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166 JUBISPBUDENCE.

that it was personalty, as part of the partnership assets. Hough"
ton V. Haugkiamy 11 S. 491.

2. (Potter of one partner to bind tkefirm.) The implied authority
of a partner to bind his copartners for the repayment of money
borrowed for partnership purposes, does not necessarily extend to
raising money for the purpose of increasing the fixed capital of the
firm; and therefore a party advancing money to one partner,
knowing that it was for this purpose, cannot as a matter of course
charge the other partners with the loan, unless the transaction
took place with their express or actual authority.

Two partners in a firm advertised their intention of adding
16,000/. to their capital, by admitting one or more additional part-
ners. W. entered into a negotiation with one of the partners, then
acting on behalf of both, on the subject of the announcement, but
aflerwards declining to enter into the firm, advanced a sum of
40007. to that partner by way of loan, on the security of the bills
of the firm, and also of the separate estate of each partner: Held,
that W. had, so far as this evidence went, notice that the loan of
4000/. was an advance, not within the implied authority of the
partner obtaining it, the other partner having authorized the capi«
tal to be raised in a different mode; but, inasmuch as the original
partnership was then existing, and the advance might have been
within the scope of the partnership authority, without reference
to the proposed increase of capital, liberty was given to W. for
the purpose of trying that question, to bring an action on the bill
against the executors of the other partner. Fisher v. Tayler^ 2
H.218.

PLEADING. (Effect of general charge.) There is no rule of
pleading which requires that the facts creating the title of the plain-
tiff to relief must appear on the stating part of the bill; but an
allegation that the defendant pretends, 6rc., and a general charge
of the contrary of such pretences, is not an averment of the facts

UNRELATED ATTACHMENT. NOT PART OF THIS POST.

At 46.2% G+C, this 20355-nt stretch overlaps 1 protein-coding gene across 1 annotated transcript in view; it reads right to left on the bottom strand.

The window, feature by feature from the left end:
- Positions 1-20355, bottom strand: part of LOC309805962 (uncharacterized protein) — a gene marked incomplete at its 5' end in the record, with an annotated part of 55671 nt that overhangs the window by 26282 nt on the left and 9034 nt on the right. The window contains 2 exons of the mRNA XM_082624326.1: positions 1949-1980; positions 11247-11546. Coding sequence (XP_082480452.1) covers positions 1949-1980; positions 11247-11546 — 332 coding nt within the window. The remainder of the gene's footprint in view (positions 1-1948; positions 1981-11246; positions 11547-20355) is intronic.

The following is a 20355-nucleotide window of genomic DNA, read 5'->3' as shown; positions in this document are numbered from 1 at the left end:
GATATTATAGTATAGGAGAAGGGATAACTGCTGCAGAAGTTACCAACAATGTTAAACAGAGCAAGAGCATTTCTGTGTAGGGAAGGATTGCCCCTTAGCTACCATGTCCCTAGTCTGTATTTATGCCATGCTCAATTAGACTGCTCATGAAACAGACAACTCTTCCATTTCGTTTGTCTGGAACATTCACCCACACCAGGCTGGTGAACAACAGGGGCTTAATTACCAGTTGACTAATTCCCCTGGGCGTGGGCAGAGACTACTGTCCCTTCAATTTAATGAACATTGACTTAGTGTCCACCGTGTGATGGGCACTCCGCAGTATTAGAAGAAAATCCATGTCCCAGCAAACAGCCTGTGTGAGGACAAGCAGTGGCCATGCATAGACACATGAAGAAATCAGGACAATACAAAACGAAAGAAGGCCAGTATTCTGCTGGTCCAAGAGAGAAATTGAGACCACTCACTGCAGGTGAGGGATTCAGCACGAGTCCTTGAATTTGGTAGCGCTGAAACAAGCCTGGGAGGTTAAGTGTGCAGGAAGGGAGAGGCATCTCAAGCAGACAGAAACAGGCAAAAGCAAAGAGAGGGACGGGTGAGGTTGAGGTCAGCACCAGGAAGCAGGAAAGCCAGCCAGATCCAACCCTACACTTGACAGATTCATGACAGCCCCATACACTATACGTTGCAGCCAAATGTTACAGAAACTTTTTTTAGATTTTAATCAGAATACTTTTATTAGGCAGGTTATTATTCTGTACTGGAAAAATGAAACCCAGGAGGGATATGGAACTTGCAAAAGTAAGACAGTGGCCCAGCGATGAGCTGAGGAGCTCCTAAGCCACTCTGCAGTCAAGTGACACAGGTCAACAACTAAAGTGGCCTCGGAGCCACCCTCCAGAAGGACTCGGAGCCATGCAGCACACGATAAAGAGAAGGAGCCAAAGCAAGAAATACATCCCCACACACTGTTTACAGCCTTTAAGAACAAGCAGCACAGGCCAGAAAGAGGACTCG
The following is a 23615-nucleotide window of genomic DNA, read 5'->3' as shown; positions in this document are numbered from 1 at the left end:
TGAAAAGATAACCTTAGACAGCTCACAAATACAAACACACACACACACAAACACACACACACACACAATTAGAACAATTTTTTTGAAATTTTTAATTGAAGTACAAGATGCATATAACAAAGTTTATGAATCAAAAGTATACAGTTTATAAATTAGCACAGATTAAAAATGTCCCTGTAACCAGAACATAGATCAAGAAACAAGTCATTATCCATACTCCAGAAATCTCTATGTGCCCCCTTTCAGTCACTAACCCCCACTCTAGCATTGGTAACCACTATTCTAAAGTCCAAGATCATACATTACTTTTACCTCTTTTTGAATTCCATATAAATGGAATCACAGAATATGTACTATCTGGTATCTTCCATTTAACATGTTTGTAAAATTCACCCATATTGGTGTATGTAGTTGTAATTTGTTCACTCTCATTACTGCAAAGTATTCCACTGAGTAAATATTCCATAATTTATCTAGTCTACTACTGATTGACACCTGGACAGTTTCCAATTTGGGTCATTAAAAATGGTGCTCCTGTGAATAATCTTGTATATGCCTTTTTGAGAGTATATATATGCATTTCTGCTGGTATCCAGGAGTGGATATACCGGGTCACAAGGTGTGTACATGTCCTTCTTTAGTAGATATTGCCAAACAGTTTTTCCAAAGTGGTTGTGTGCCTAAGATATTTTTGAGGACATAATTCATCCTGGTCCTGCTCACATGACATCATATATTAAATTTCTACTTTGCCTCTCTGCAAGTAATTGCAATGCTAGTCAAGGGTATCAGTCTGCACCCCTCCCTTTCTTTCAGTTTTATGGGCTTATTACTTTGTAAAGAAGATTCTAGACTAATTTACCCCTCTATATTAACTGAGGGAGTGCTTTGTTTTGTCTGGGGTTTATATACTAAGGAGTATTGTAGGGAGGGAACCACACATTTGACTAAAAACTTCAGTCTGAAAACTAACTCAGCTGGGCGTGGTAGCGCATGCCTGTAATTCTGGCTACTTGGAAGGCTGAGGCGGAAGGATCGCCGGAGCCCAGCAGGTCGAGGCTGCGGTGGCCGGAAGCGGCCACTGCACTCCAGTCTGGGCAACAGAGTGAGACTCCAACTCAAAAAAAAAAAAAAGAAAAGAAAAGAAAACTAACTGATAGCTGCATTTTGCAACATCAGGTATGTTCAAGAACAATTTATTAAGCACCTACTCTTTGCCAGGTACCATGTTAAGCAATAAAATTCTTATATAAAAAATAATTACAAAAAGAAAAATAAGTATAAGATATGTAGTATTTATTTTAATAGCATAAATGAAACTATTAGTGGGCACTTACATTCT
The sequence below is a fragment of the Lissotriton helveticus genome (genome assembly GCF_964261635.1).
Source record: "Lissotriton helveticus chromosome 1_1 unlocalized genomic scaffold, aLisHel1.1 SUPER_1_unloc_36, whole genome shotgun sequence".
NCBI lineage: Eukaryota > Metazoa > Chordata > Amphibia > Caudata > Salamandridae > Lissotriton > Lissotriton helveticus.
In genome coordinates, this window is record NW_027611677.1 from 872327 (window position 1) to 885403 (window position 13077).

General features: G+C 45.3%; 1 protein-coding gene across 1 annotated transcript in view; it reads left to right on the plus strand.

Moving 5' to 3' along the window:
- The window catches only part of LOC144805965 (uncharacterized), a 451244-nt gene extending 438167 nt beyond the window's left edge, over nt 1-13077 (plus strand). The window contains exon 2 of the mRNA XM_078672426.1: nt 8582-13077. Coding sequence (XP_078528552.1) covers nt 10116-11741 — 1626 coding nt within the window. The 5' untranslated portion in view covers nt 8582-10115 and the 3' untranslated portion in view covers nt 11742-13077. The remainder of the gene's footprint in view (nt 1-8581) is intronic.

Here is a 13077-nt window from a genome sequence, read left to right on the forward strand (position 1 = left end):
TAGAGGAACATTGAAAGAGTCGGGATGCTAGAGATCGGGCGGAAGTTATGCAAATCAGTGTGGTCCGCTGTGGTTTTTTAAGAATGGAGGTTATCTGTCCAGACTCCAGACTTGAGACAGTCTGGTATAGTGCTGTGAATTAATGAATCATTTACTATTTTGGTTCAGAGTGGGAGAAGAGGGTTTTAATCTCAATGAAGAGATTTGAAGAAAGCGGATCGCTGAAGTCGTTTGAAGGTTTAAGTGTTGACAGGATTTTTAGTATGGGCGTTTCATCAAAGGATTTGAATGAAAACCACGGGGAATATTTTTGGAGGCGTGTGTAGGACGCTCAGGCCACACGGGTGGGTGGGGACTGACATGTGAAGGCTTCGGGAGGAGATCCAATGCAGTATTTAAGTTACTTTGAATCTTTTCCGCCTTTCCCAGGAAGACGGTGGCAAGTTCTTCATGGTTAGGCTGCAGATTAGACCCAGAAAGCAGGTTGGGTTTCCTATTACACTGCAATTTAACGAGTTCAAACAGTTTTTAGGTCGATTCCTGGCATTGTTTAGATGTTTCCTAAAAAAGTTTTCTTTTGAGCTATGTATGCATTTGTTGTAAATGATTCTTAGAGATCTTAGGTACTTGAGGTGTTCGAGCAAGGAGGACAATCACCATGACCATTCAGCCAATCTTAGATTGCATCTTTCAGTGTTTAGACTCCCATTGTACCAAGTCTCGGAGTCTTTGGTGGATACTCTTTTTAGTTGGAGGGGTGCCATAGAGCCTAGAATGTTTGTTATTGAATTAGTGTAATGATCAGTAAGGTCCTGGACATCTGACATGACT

implied in the contrary charge. Houton v. Reynolds^ 2 H. 264.

2. (Title of plaintiff.) An averment in a bill to restrain the setting
up of outstanding terms in ejectment, that H. being or claiming
to be entitled to the premises, devised them to the plaintiff, and
positively averring the title of the plaintiff thereto, accompanied
by statements showing that his claim was founded upon the devise:
Held, to be sufficiently certain upon general demurrer. S. C.



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DIGEST OF ENGLISH CASES — EQUITY. 167



3. (Parties to supplemental suit,) The rule is, as stated in Dyson
r. Morris, 1 Hare, 413; L. M. No. 59, that where there is any
question to be tried between the new defendant and the original
defendants, the latter must be made parties to the supplemental
suit, and it was so held in a case where the original plaintiff sued
first as sole next of kin to recover from the executor a fund alleged
to be undisposed of, and the new defendant was another party,
who had been discovered to be also one of the next of kin, by
preliminary inquiries, and against whom it was suggested the
executor might have a different defence, such as the statute of
limitations, which he was entitled to state on the record, instead
of trying it, as was offered to him, by inquiry before the master.
Jones v. Hoicells, 2 H. 342.

PORTION. {Satisfaction by legacy.) Estates were settled on
A. for life, remainder to trustees for 1000 years, to raise 5000/.